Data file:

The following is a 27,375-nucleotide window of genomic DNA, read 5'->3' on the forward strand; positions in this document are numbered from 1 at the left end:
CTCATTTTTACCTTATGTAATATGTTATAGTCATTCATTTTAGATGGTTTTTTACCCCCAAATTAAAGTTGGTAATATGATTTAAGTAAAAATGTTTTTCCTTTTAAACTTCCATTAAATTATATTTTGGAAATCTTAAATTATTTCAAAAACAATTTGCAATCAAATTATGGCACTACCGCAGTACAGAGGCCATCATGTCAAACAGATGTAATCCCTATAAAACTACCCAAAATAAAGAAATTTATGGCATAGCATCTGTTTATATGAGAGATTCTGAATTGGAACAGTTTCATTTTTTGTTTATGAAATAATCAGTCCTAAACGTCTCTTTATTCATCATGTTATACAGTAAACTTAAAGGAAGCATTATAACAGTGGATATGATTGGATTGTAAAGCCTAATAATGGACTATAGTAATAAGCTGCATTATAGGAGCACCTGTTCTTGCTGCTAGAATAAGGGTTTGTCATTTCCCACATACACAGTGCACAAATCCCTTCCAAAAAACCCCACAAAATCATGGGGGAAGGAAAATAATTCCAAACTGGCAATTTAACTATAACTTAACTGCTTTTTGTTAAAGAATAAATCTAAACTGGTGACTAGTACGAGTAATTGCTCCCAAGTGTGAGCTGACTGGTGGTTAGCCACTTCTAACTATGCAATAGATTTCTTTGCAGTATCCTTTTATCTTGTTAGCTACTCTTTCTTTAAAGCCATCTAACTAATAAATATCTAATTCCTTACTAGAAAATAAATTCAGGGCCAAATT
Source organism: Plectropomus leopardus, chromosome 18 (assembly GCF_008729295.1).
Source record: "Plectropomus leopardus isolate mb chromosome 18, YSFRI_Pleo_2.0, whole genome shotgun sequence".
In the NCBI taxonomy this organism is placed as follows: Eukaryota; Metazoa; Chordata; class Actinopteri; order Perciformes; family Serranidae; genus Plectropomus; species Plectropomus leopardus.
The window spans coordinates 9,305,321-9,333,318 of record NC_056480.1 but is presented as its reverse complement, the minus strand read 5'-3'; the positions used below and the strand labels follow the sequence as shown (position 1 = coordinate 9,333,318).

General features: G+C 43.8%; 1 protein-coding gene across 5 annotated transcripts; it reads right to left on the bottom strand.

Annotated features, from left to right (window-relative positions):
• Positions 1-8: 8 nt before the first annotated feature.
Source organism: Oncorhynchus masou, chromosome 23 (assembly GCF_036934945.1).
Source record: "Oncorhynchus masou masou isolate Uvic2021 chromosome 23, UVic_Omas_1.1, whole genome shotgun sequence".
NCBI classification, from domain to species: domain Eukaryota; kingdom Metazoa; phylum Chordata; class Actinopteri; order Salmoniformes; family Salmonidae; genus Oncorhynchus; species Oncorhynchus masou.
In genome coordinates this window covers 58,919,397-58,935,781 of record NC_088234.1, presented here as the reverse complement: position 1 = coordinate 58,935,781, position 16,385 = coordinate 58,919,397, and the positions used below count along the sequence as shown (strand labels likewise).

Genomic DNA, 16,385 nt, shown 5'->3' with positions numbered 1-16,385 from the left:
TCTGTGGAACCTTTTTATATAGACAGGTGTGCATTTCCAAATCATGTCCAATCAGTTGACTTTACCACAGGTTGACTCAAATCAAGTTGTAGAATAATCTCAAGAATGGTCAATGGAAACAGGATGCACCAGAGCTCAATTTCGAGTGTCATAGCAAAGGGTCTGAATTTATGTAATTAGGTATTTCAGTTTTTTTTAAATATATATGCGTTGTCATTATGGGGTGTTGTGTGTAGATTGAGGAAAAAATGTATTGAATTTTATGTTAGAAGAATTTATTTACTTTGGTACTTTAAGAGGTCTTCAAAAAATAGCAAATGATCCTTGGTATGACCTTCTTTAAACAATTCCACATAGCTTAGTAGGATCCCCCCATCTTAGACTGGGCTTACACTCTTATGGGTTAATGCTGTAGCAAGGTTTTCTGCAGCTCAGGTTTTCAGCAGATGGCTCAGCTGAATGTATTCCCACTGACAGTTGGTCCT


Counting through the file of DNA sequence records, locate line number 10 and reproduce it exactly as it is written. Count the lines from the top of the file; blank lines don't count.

Source organism: Oncorhynchus masou, chromosome 23 (assembly GCF_036934945.1).